The primary objective of the proposed research is to understand the molecular mechanism by which certain classes of proteins are selectively targeted to and translocated across the endoplasmic reticulum (ER) membrane in mammalian cells. We will continue to explore biochemical, molecular cloning and immunological approaches to extend our knowledge of the structure and function of the known components of the protein translocation machine (namely the signal recognition particle (SRP), the SRP receptor and signal peptidase (SPase), as well as to identify and characterize further components that are involved in the process. Specifically, i) We will map the contact sites between sites between SRP and the ribosome and between SRP and SRP receptor. ii) We will purify and characterize soluble proteins and peripheral membrane proteins that, in addition to SRP and SRP receptor, are required for protein translocation, or that stimulate the process. Their role in protein translocation will be elucidated through the use of detailed in vitro assay. iii) We will further characterize and dissect already identified membrane components (such as SRP receptor and the SPase complex) with respect to their functional and structural domains. iv) We will use these components in affinity and crosslinking approaches to identify interacting proteins and attempt to define their functional role with immunological reagents. v) We will employ reconstitution of translocation activity into artificial lipid vesicles from detergent extracts of microsomal vesicles as an assay to fractionate and purify membrane components. vi) We will investigate the function of known or putative components of the translocation machine by using antibodies against these proteins to deplete the detergent extract prior to reconstitution. Ultimately, we hope that we will identify the cellular constituents of the protein translocation machine that are essential, as well as those that are modulatory, and gain a detailed understanding of the mechanism of protein translocation and the role which individual molecules play in this fundamentally important process. The proposed research is clearly of a most basic nature and there is no doubt that it will be of profound significance for an understanding of physiology and pathology at the cellular and molecular level.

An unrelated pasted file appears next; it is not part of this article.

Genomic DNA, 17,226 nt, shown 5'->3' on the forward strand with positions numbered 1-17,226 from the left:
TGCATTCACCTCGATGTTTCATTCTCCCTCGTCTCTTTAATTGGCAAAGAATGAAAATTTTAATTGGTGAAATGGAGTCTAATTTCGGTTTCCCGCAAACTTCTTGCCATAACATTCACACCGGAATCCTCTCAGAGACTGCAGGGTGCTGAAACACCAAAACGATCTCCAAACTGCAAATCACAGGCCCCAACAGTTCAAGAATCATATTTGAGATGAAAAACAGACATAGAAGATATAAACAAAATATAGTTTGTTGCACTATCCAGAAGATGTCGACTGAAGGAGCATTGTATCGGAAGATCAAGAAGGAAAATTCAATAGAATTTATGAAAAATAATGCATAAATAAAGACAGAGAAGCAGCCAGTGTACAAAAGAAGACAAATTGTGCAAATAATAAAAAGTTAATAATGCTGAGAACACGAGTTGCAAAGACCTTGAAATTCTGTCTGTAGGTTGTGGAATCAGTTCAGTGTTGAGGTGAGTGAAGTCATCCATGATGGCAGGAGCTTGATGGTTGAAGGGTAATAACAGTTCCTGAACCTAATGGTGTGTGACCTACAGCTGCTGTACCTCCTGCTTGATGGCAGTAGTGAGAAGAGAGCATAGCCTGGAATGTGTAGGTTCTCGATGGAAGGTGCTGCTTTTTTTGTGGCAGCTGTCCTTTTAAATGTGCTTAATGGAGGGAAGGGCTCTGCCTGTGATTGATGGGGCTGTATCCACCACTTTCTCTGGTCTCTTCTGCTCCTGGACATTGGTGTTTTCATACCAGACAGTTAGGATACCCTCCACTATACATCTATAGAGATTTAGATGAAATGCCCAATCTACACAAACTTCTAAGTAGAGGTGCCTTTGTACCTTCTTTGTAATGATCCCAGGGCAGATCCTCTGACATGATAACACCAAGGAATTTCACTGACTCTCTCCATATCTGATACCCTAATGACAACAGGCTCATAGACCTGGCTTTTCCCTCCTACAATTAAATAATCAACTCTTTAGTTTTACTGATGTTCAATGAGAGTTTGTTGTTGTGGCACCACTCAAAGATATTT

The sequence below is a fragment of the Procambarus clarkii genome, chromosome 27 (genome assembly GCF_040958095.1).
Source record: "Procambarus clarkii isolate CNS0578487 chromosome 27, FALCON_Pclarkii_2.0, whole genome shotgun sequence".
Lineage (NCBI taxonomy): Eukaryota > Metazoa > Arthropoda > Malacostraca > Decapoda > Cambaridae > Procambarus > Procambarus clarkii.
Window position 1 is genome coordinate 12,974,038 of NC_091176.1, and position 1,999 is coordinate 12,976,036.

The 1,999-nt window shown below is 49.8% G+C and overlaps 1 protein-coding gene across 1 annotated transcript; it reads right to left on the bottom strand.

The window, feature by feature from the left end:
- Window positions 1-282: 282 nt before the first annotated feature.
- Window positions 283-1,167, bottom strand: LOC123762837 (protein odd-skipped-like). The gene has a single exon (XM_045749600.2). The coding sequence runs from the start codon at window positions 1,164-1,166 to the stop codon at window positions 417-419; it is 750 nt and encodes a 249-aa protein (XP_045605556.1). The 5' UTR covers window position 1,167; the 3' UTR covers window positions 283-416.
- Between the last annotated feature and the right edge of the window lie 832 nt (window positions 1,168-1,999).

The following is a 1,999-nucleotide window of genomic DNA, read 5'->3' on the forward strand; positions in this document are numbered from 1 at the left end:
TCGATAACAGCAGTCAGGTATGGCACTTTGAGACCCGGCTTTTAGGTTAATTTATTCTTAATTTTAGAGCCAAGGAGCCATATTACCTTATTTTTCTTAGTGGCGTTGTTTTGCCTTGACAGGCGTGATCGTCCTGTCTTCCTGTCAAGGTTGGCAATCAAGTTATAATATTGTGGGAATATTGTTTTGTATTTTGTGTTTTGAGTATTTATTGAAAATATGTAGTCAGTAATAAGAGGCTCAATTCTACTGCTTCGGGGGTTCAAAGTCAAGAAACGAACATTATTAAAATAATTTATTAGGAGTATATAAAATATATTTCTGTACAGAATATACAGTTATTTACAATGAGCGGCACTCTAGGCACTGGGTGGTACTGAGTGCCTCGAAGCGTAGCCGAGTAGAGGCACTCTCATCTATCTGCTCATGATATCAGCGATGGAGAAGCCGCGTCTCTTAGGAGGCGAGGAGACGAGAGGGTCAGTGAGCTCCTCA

National Institute of Health (NIH)
National Institute of General Medical Sciences (NIGMS)
Research Project (R01)
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Cellular Biology and Physiology Subcommittee 1 (CBY)
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University of California San Francisco
Schools of Medicine
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United States
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